By Irina Fridman : Brexit happened. Brexit got done. We left the EU. For some, we left Europe. ‘We won, get over it!’ – heard we for the last four years. Predicting a disaster, Remainers cum Remoaners cum Snowflakes kept warning, protesting, marching, fighting: People’s Vote march, ‘Kent, toilet of England’, ‘Operation Pisspot’ … Alas! ‘We won, get over it!’
Fast forward six weeks, and February’s list of unravelling consequences of Brexit is rotting fish, rotting meat, rotting cheese, rotting clothes, custom duties, paperwork that nobody understands how to fill in, proud end of free movement, lost businesses … it’s only the beginning … And an arrogant ‘We won! Get over it!’ turned into an arrogant ‘You won! Get over it!’
Those, whose livelihoods are now being destroyed, wish they had never voted ‘Leave’. Those, who are not directly affected, are still in denial. Can one eat sovereignty? But irrespective of whether sovereignty and blue passports can satisfy hunger or not, these ‘hard-core’ Leavers are here to stay. They live among us in this deeply divided country: Gammons versus Snowflakes; we interact with them, willingly or otherwise, on a daily basis – butchers, nurses, teachers…
One day, when we rejoin (and yes, it will happen), they will still be here. Can we do anything about them? What can be changed? How? We recognise the falsehoods peddled on social media and know that regulation is required, but that will not happen neither tomorrow, nor next year. Yes, education is the key, but it also takes time, and the process is painstakingly slow.
Can we do anything today?
What should we do?
How can we deal with these people now?
Let’s start with language. Pointing an accusatory finger and gleefully declare each time ‘We told you so!’ does not help. No matter how much we are reeling inside, it is up to us to be a grown-up in this relationship. And as a grown-up, when dealing with an unreasonable child, we are to adopt a different vocabulary, use different terminology. Forget ‘Brexit’, it’s got done. Let’s ‘build back better’, but build it to benefit everyone.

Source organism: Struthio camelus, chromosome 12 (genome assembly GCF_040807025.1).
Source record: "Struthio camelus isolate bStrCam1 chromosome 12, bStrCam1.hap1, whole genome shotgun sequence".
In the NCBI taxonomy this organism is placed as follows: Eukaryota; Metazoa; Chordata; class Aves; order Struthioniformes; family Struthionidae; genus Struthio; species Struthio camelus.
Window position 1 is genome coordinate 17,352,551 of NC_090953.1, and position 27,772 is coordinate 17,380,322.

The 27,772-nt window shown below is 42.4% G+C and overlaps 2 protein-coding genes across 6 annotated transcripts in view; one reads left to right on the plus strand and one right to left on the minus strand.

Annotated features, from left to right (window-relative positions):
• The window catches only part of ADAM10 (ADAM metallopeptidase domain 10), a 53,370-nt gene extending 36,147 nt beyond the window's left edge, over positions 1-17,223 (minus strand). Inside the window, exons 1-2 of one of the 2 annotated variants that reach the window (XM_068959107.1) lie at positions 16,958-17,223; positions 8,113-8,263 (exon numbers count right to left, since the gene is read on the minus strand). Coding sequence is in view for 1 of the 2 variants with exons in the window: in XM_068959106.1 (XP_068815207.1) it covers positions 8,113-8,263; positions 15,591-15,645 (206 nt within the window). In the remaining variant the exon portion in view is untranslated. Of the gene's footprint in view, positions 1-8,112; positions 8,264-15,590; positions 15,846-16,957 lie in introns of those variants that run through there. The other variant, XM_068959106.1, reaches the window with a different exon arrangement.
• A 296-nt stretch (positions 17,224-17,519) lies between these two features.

Let’s drop the argument and change the subject. No, we do not need to forget what’s happened, but as a grown-up, we must be able to hold a civilised conversation and engage in constructive activity. We can draw on precedents: before the Good Friday Agreement many ‘peacebuilding’ projects avoided any conversations between Catholics and Protestants about politics, but built community centres, put up Christmas lights and organised job training for young people. The projects can be dull, narrow, specific, but would benefit everybody. It does not mean we have to like those, who voted Leave, but we will be able to work alongside them.
By finding common ground in language and deeds, we will move forward, and restore, realign and rejoin.
Obvious attacks on Brexit or the Tories, or Farage are unpopular but if you denounce a result of Brexit by stating that this is not what was promised, or that it’s the result of the government’s poor policy choices, then there will be agreement. (Be more nuanced with Leavers and let them save face).
Find different vocabulary, which does not inflame the issue.
For more on language, read our book on changing minds about Brexit
The same goes for cross-community discussions about infrastructure…The topics can be boring, they benefit everybody. Make the problem narrow, specific.
How to invite the leavers to conversations? Work with trusted messengers, people who have authority within the seditious community, who sympathise with its shared values but are nevertheless willing to talk their comrades down from the brink.
Most are in favour of economic links with Europe (eg. EEA, Norway, Switzerland models). What they don’t want is the idea of the “EU dictatorship”, EUSSR etc. (it’s an emotive issue, so focus on single market membership as a first step).
By finding common ground if we want to Rejoin one day. Don’t just demonise them – it’ll achieve nothing.’
Written by Irina Fridman, author, Foreigners, Aliens, Citizens